Russia’s contribution to a more sustainable fishery industry

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August 15, 2014
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Photo of canned fish products on the shelves of a Moscow supermarket.
Canned fish products on the shelves of a Moscow supermarket. © Maksim Blinov; RIA Novosti

Russia has one of the world’s 10 most important fishery industries with an exclusive economic zone (EEZ) of 7.6 million km² that provides access to one of the world’s largest sea territories. thinkRUSSIA investigates what trends and initiatives are developing to help better sustain fisheries in Russia.

In 2013 Russia fished a total of 4.13 million tons of fish, approximately one tenth of which were fished with licenses in other country catch areas. But in order to enhance its global competitiveness, Russia’s fishery industry began a major modernization program in 2012 which will last until 2020. Initiated by the Russian government, this €2.25 million revamp seeks to accelerate industry modernization and maximize yields by 50 percent to reach up to 6 million tons of fish per year, as well as to ensure better sustainability and improve government agency controls. In recent years Russia has recognized the need for a more sustainable fishery industry in order to maintain the ocean’s fish stocks as an important food source and offer fish products of high quality that can compete on the market where customers increasingly demand sustainably fished products.

Setting international standards

In July 2014, German companies Followfish and Fish & More as well as Russian companies Fish-Ka and Volna set a milestone in sustainable fishing in Russia by starting the first MSC evaluation for their joint perch fishery. The Marine Stewardship Council (MSC) provides certifications for sustainability and well management in the fishery industry. The main market for perch from Russia is Canada and Switzerland, and the demand on the Russian market is, however, smaller. Fish-ka and Volna have both been working towards achieving more sustainable fisheries since 2008.  With the MSC certification, it is expected that demand within Russia will increase due to higher qualitative standards of their redfin perch. 

Furthermore, a public project to save the Pollock was launched in Sakhalin, the world’s biggest catch area for Pollock, by seeking to comply with fishing regulation to stabilize the stock. Using satellite images to fight illegal fishing and water pollution, the project has so far managed to reduce the use of badly cast fishing nets by 13 percent which raises hope that there is room for even greater improvements.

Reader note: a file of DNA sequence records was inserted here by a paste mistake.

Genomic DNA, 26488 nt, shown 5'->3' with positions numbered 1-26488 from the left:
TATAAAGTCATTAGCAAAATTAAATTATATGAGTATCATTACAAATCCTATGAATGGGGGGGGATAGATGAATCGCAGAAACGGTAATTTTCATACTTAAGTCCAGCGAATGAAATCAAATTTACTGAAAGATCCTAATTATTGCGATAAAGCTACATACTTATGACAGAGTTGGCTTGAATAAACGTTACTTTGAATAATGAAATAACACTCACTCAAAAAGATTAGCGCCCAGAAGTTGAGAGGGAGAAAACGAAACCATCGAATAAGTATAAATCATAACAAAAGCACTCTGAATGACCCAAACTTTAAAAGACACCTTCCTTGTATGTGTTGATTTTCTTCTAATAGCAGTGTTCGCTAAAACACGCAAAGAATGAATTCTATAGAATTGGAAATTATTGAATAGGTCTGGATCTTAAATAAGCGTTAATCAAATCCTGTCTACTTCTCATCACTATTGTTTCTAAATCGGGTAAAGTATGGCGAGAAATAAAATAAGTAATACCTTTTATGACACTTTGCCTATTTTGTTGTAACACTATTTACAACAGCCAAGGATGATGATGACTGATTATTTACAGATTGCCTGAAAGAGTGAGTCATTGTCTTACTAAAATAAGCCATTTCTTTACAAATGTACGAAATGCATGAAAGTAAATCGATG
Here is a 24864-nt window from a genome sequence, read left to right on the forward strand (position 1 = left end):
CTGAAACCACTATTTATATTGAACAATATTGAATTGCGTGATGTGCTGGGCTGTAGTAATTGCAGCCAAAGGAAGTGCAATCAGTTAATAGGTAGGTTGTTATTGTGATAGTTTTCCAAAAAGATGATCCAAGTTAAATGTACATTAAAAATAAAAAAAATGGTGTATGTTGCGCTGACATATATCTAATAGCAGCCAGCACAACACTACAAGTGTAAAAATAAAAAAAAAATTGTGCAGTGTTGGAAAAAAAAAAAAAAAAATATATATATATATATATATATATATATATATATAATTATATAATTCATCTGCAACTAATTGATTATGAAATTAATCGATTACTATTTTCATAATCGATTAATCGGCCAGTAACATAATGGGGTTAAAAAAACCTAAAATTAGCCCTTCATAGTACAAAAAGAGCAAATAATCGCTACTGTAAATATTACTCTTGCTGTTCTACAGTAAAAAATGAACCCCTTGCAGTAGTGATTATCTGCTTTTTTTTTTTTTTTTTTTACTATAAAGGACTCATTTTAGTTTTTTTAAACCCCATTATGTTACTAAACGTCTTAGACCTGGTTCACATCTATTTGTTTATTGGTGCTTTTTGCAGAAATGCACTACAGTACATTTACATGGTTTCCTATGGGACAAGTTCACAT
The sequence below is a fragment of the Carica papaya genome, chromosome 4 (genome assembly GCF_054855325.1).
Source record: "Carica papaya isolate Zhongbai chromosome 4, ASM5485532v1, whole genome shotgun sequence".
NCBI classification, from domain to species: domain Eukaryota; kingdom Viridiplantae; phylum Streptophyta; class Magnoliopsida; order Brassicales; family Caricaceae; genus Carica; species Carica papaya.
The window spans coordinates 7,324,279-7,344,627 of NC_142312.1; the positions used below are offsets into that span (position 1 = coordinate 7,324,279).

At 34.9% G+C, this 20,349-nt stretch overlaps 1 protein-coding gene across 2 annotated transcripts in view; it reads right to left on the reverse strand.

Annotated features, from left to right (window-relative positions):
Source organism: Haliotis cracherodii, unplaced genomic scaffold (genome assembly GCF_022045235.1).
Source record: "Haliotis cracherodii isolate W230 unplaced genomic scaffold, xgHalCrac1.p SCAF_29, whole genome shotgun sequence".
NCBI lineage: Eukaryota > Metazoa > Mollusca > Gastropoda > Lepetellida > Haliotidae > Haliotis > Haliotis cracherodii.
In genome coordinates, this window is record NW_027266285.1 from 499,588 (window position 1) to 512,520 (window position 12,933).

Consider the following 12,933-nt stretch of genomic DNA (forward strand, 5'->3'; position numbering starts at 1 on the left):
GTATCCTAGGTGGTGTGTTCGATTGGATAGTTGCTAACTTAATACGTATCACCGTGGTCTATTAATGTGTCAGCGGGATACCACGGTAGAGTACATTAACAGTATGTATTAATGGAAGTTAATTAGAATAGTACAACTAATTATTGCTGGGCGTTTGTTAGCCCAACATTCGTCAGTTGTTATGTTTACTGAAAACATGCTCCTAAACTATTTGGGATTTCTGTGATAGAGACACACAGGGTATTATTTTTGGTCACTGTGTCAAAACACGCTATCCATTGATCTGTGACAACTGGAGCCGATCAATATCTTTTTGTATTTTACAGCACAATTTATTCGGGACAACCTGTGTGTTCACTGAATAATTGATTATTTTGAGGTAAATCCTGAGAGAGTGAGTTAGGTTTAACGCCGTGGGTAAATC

The Russian Pollock Sustainability Alliance led by the Pollock Catchers Association (PCA), a union of Russian fishery companies, with 39 members and the support of leading European and U.S. buyers, is also working towards a more sustainable fishery industry. For example the certification process for the Sea of Okhotsk Pollock certification unit was completed in 2013, providing the fishery with the much valued MSC certification. The current members of the Russian Pollock Sustainability Alliance (RPSA) include leading brands, processors and buyers of fish products from across the world including:

  • Delmar
  • Frosta
  • Gorton’s
  • High Liner Foods
  • Iglo Foods Group
  • Pickenpack
  • Royal Greenland
  • Young’s Group
  • PCA.

Nicolas Guichoux, MSC Global Commercial Director is pleased with the recent initiatives of the Russian fishery industry which is one of the world’s most important fish suppliers.  Once the certification process is completed, Iglo group, one of the most important members of the Russian Pollock Sustainability Association and who receives its Pollock from the Sea of Okhotsk will have 80 percent MSC certified fish in supply.

One other positive example of fishery sustainability in Russia has to do with the caviar industry. Due to extreme overfishing and illegal exploitation, the Russian government banned the export of caviar in 2007. Thanks to this, beluga was saved from extinction. Since 2011 and thanks to additional investments by the Russian government, and better controls as well as the establishment of beluga farms, wild beluga stocks have stabilized which now allows the export of a 150 kg per year of caviar to Europe.

Do you think Russia is going in the right direction to preserve its fisheries? Leave a comment below.


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